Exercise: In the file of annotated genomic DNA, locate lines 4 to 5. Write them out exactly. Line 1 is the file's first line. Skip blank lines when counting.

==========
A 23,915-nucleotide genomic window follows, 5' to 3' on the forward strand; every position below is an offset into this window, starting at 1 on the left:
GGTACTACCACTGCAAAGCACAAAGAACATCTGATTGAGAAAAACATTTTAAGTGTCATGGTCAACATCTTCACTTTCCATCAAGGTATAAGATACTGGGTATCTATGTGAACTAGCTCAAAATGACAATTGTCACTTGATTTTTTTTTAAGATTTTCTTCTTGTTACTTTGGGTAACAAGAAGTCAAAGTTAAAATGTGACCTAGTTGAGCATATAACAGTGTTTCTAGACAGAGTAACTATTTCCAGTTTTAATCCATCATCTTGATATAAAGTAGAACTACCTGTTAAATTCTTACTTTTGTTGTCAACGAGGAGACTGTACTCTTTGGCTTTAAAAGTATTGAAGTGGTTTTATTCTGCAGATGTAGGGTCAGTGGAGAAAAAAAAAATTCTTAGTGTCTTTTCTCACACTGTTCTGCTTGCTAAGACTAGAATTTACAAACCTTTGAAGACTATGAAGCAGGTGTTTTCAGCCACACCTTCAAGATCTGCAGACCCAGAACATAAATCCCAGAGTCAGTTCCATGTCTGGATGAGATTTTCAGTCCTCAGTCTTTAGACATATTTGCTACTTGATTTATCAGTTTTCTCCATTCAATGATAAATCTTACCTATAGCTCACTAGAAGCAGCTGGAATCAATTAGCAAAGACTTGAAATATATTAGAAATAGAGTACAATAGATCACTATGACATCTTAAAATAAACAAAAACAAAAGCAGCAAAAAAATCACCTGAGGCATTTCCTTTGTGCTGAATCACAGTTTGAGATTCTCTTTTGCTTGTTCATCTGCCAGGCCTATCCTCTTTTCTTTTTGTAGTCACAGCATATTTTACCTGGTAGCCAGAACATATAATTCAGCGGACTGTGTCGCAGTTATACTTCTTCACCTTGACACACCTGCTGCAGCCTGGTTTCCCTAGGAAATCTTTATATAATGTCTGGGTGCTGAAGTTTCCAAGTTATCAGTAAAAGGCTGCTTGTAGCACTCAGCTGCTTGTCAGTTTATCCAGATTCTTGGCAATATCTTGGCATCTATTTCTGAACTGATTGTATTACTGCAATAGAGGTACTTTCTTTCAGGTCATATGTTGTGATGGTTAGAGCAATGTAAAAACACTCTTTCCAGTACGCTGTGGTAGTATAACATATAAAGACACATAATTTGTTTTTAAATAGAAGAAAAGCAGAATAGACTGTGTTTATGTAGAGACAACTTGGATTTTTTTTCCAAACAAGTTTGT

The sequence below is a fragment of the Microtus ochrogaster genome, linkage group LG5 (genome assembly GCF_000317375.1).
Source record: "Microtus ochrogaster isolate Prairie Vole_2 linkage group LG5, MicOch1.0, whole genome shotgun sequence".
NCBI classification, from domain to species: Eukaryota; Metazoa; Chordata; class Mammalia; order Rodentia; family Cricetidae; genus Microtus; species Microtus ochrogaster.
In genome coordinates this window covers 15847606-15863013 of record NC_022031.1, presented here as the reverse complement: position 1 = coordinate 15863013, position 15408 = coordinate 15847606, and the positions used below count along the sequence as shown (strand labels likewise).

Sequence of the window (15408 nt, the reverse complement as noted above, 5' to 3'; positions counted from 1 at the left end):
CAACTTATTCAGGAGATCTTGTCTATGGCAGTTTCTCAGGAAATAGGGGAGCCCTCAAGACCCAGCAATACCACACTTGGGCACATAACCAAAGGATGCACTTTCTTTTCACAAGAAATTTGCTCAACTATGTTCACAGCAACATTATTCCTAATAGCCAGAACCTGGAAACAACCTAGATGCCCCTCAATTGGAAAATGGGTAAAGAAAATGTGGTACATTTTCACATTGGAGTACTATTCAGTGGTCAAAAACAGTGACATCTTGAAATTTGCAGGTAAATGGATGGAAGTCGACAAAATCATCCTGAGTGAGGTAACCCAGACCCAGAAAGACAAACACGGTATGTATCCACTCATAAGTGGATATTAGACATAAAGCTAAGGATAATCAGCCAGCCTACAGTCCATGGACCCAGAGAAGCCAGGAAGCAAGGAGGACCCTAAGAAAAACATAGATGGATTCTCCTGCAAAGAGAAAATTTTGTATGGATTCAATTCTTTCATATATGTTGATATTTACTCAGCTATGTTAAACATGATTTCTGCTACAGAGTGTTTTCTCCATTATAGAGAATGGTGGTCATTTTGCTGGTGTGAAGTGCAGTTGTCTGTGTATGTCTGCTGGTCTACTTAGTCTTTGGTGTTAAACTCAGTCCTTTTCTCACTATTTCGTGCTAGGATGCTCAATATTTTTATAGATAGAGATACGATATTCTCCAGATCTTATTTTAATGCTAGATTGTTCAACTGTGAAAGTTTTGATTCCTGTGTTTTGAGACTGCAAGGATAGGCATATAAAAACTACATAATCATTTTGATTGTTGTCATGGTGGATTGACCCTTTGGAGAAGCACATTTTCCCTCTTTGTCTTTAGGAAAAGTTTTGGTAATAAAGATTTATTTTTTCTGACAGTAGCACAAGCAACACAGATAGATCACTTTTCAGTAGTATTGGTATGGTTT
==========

Source record: "Microtus ochrogaster isolate Prairie Vole_2 linkage group LG5, MicOch1.0, whole genome shotgun sequence".
NCBI classification, from domain to species: Eukaryota; Metazoa; Chordata; class Mammalia; order Rodentia; family Cricetidae; genus Microtus; species Microtus ochrogaster.